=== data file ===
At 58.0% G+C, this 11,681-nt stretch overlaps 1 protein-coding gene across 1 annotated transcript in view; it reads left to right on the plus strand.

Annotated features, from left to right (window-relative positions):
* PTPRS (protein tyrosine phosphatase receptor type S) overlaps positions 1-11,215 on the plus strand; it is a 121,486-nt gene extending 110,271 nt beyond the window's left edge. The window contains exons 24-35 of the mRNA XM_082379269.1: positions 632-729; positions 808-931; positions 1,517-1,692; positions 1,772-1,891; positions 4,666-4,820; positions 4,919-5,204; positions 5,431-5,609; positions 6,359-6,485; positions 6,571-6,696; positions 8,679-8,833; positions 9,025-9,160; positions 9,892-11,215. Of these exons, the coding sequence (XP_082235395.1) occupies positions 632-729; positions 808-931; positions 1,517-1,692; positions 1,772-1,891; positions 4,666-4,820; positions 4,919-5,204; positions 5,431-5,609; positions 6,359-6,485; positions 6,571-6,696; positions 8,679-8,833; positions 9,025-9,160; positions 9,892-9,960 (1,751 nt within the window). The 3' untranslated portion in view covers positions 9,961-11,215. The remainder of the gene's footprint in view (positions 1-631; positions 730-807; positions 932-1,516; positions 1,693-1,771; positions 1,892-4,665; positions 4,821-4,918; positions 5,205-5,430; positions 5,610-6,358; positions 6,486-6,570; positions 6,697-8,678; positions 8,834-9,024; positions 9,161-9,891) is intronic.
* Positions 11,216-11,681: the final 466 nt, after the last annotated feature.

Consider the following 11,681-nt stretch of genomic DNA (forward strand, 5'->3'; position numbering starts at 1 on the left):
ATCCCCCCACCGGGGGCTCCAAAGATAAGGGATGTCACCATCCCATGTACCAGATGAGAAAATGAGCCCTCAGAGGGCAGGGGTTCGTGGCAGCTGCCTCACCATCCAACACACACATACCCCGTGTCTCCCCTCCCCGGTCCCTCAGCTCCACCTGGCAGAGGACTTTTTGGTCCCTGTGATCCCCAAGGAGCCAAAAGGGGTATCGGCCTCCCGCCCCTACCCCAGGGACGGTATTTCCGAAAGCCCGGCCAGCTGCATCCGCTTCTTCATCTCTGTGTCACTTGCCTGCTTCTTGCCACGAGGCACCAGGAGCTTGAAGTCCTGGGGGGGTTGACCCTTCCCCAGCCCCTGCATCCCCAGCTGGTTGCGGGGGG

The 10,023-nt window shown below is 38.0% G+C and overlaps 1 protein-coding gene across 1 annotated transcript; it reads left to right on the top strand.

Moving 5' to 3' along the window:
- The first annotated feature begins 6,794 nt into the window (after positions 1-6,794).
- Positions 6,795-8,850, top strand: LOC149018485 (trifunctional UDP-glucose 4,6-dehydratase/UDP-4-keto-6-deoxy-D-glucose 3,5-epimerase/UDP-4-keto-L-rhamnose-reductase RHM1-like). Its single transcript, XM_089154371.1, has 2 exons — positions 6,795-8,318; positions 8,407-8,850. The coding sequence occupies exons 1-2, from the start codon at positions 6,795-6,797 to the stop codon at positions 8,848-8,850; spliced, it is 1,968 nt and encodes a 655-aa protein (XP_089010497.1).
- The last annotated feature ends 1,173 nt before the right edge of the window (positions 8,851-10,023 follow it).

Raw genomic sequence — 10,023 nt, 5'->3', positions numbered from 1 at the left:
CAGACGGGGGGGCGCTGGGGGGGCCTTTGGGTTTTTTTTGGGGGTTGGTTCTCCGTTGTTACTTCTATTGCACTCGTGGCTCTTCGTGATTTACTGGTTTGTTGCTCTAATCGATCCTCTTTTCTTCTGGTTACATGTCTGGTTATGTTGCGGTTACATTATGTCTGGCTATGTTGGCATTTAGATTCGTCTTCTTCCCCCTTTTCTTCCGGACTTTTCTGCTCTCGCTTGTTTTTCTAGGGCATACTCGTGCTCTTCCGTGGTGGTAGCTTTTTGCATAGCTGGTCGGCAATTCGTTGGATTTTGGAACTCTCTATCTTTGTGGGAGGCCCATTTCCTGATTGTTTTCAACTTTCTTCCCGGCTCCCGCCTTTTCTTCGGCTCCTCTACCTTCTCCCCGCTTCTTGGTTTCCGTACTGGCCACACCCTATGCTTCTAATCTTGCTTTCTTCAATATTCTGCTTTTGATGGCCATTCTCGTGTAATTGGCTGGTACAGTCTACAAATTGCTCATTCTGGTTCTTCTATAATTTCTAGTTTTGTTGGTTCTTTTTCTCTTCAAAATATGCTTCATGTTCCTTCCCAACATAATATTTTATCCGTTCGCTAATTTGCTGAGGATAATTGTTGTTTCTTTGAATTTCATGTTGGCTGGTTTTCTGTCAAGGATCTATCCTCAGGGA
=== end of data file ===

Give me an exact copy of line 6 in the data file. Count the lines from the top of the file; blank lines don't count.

ATCCCCCCACCGGGGGCTCCAAAGATAAGGGATGTCACCATCCCATGTACCAGATGAGAAAATGAGCCCTCAGAGGGCAGGGGTTCGTGGCAGCTGCCTCACCATCCAACACACACATACCCCGTGTCTCCCCTCCCCGGTCCCTCAGCTCCACCTGGCAGAGGACTTTTTGGTCCCTGTGATCCCCAAGGAGCCAAAAGGGGTATCGGCCTCCCGCCCCTACCCCAGGGACGGTATTTCCGAAAGCCCGGCCAGCTGCATCCGCTTCTTCATCTCTGTGTCACTTGCCTGCTTCTTGCCACGAGGCACCAGGAGCTTGAAGTCCTGGGGGGGTTGACCCTTCCCCAGCCCCTGCATCCCCAGCTGGTTGCGGGGGG